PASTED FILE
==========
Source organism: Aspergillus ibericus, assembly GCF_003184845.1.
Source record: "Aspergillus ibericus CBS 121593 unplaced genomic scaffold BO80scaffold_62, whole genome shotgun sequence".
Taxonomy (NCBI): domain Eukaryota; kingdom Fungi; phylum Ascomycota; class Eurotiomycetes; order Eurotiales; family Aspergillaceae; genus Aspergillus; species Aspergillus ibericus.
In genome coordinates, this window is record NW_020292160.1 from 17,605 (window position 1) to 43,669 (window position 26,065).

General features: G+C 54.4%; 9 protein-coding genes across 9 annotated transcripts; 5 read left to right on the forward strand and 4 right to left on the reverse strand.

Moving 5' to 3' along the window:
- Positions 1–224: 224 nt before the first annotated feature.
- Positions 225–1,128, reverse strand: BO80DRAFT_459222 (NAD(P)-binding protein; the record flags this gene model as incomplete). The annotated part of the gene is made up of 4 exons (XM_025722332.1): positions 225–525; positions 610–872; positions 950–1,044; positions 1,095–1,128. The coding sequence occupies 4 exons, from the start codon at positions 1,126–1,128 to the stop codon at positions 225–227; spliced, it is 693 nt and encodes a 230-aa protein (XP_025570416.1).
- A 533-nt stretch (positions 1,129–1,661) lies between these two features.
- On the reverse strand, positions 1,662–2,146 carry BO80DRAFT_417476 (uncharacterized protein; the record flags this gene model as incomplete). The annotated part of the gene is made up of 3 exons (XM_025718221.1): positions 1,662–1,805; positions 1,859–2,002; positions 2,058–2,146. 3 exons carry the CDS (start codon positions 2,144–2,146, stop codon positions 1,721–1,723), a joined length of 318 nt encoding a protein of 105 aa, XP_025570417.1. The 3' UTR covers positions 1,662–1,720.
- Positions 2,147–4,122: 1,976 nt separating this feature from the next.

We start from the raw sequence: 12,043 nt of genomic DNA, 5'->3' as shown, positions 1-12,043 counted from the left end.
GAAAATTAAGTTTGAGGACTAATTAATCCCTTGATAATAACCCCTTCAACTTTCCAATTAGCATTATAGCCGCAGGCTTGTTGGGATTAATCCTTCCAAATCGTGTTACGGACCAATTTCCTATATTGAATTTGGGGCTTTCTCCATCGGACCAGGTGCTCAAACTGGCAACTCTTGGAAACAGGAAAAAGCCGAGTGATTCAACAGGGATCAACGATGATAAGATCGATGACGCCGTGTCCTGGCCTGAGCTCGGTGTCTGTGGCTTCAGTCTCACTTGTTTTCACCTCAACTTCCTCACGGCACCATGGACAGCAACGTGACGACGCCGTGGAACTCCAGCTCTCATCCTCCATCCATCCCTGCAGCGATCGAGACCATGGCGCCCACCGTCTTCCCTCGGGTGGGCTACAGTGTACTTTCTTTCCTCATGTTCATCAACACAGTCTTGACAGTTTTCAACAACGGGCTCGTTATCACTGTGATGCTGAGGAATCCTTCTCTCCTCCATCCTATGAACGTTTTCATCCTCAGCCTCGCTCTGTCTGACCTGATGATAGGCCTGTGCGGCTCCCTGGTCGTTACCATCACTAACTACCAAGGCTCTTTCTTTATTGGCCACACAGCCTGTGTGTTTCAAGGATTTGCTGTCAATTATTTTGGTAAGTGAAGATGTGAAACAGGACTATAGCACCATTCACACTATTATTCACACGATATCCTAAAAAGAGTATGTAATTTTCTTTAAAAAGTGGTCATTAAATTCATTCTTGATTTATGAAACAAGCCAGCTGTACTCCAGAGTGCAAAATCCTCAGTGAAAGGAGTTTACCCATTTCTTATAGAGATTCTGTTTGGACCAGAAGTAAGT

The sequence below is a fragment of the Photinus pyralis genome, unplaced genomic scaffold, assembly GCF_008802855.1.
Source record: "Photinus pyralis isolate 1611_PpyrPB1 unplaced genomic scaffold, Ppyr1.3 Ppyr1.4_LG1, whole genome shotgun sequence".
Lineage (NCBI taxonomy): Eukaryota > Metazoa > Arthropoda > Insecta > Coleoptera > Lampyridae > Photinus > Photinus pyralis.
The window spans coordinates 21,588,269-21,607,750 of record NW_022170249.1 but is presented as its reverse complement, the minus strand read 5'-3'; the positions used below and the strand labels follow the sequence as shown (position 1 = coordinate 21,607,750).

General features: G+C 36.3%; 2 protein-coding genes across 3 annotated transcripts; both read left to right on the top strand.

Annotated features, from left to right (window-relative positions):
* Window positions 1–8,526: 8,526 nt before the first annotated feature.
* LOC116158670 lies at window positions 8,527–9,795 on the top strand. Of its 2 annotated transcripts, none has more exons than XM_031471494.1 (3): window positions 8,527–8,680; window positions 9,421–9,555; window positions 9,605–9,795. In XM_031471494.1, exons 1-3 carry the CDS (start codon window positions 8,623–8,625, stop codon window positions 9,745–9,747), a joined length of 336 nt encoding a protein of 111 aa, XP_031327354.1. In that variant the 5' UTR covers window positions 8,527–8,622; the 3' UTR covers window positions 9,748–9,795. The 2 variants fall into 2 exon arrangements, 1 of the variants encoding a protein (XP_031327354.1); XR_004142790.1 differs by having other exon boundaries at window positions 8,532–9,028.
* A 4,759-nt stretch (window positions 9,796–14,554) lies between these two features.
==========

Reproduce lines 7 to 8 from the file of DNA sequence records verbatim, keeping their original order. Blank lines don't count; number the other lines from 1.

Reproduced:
- Positions 1–224: 224 nt before the first annotated feature.
- Positions 225–1,128, reverse strand: BO80DRAFT_459222 (NAD(P)-binding protein; the record flags this gene model as incomplete). The annotated part of the gene is made up of 4 exons (XM_025722332.1): positions 225–525; positions 610–872; positions 950–1,044; positions 1,095–1,128. The coding sequence occupies 4 exons, from the start codon at positions 1,126–1,128 to the stop codon at positions 225–227; spliced, it is 693 nt and encodes a 230-aa protein (XP_025570416.1).